In 27 years’ service, I can honestly say I have never seen Police morale as low as it is today. And we have a huge year ahead of us with the Olympics and Diamond Jubilee celebrations, on top of policing with fewer staff and more pressure of responsibility.

All the more reason to rally round, continue to speak out, badger our MPs to keep the campaign alive, and sign the e-petition.



5 Responses to Protect Police Pensions Campaign ~ One Year In….

  1. Lesley Beale says:

    Well Done Nigel. Is this being sent to every force around the country?

  2. jenny bousfield 2694 dorset police says:

    impressed by your work so far. I think the service is under too much stress and this year is going to be tough on resources so i can only thank you from the bottom of my heart for the commitment you are putting in. We all work so bloody hard and its not that we all sit in comfortable desks in heated office blocks enjoying long holidays. Not looking forward to arranging child care whilst working 6 on and 1 off during this summer. Thanks again and keep fighting.

  3. Richard Wood South Yorkshire Police / PC 1864. says:

    Firstly Nigel a Happy New Year and thanks for all the hard work you have done on this issue.

    A question I have raised with our Pol Fed is how can the first stage of the Windsor Review be taken on as a valid document when it has been shown that there are officers who Windsor has referred to in one of the forces he has visited that are shown to be non existent.

    This shows the document to be completely flawed and if it was a document or statement presented by a police officer to a court of law, judicial review or Royal Commission, if it was found to contain such falsehoods or prevarication then it would be treated along such lines with other phrases such as attempt to pervert the course of justice or perjury being used.

    Also I raised the point with our Pol Fed that if such a document had been prepared as part of our arguement with any false statements or figures quoted then the Government and the press would have been all over us like a rash shouting it from the rooftops and yet we dont seem to be making much of a shout about it and allowing the Government a lot of breathing space, when surely we should be on top of them and making the most of the lies, damned lies and statistics in the Windsor Review.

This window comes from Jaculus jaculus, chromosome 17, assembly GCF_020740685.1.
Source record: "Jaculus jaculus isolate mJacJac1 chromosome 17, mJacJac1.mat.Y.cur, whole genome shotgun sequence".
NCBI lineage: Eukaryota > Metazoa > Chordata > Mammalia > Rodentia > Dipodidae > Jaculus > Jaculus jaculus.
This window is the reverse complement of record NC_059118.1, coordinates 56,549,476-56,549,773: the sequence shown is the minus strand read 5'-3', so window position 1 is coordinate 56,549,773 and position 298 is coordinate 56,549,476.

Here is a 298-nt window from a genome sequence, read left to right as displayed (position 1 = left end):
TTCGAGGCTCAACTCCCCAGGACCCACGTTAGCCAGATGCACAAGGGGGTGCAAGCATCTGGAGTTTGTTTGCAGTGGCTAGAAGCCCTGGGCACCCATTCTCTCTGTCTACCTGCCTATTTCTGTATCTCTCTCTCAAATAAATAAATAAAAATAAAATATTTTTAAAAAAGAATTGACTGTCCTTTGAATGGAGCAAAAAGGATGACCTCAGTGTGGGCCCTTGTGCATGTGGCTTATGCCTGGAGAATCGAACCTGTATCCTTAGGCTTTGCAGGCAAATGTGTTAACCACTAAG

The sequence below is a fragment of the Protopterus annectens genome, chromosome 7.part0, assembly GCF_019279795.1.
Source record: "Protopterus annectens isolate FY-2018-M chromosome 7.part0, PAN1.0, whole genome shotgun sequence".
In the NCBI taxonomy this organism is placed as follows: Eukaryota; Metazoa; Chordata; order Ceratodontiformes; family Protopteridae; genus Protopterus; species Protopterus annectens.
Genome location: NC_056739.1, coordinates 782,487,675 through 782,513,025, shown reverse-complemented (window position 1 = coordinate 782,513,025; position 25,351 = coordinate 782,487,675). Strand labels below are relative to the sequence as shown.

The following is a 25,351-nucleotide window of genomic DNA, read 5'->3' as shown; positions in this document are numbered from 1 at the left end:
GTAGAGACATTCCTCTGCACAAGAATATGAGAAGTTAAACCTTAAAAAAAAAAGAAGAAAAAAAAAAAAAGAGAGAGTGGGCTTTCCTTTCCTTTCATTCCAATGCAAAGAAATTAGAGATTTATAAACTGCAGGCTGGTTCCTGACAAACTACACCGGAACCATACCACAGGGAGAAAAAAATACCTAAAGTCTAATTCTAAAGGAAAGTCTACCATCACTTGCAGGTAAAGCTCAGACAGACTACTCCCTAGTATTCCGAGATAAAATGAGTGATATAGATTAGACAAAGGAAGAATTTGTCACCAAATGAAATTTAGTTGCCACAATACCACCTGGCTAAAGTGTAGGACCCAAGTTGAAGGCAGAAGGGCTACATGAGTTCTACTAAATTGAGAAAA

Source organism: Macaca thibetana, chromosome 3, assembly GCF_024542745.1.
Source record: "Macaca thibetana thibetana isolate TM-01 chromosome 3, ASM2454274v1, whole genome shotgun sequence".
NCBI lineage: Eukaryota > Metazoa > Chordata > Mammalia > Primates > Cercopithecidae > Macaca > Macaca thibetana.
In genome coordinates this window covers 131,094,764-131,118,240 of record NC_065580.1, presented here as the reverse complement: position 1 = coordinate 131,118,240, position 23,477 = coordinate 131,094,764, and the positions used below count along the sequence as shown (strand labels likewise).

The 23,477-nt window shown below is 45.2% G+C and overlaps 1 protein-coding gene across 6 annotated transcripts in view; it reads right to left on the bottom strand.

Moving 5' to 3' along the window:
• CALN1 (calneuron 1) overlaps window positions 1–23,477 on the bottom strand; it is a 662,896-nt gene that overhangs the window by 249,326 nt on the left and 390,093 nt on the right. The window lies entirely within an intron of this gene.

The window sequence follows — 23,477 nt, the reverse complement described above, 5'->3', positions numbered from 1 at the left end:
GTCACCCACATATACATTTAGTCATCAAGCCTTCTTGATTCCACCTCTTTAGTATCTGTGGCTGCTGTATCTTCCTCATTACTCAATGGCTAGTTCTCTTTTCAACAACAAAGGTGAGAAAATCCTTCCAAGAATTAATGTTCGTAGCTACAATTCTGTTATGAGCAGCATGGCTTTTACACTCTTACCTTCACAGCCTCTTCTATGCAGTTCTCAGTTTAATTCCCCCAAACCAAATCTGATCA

Just wondered if you had any thoughts on the above.

    You have my e-mail address Nigel if you want to drop me a line, or you can use the official works one.

    Once again many thanks for all your effort on behalf of a lot of officers out there.

    • Richard,

      Thanks for the comment ~ you’re absolutely right in what you say about Tom Winsor. He has been shown as being far from truthful with his facts, yet there has been little hue and cry about it in the media ~ my guess is that it is just not a story that is going to sell newspapers…

      However, as far as the PolFed are concerned, I am not privy to any of the private discussions or negotiations that have gone on at national level, but I am convinced that this point has been raised at the highest level behind closed doors.

      Obviously, such discussions cannot be made public, as it would seriously undermine much of the work that goes on at PNB if the Staff Side were to leak such stuff. Nonetheless, I have faith in our negotiators to place as much weight and emphasis on what they consider to be important for us all.

      We’ll just have to wait and see what response the Official Side now comes back with….

  4. MTG says:

    It is essential to demonstrate economies are being effected in order to enlist civilian support for the police pension cause. The W Yorks model involves working from home with standard keyboard, radiator and doughnut clip. In the pilot scheme, activities have been trimmed to logging complaints and issuing crime numbers. It’s a simple operation involving the minimum fuss and calorie expenditure. To quote Sir Norman: “Never mind the bloody press are here, send for my personal pensions accountants – oh, ahem, good morning gentlemen….”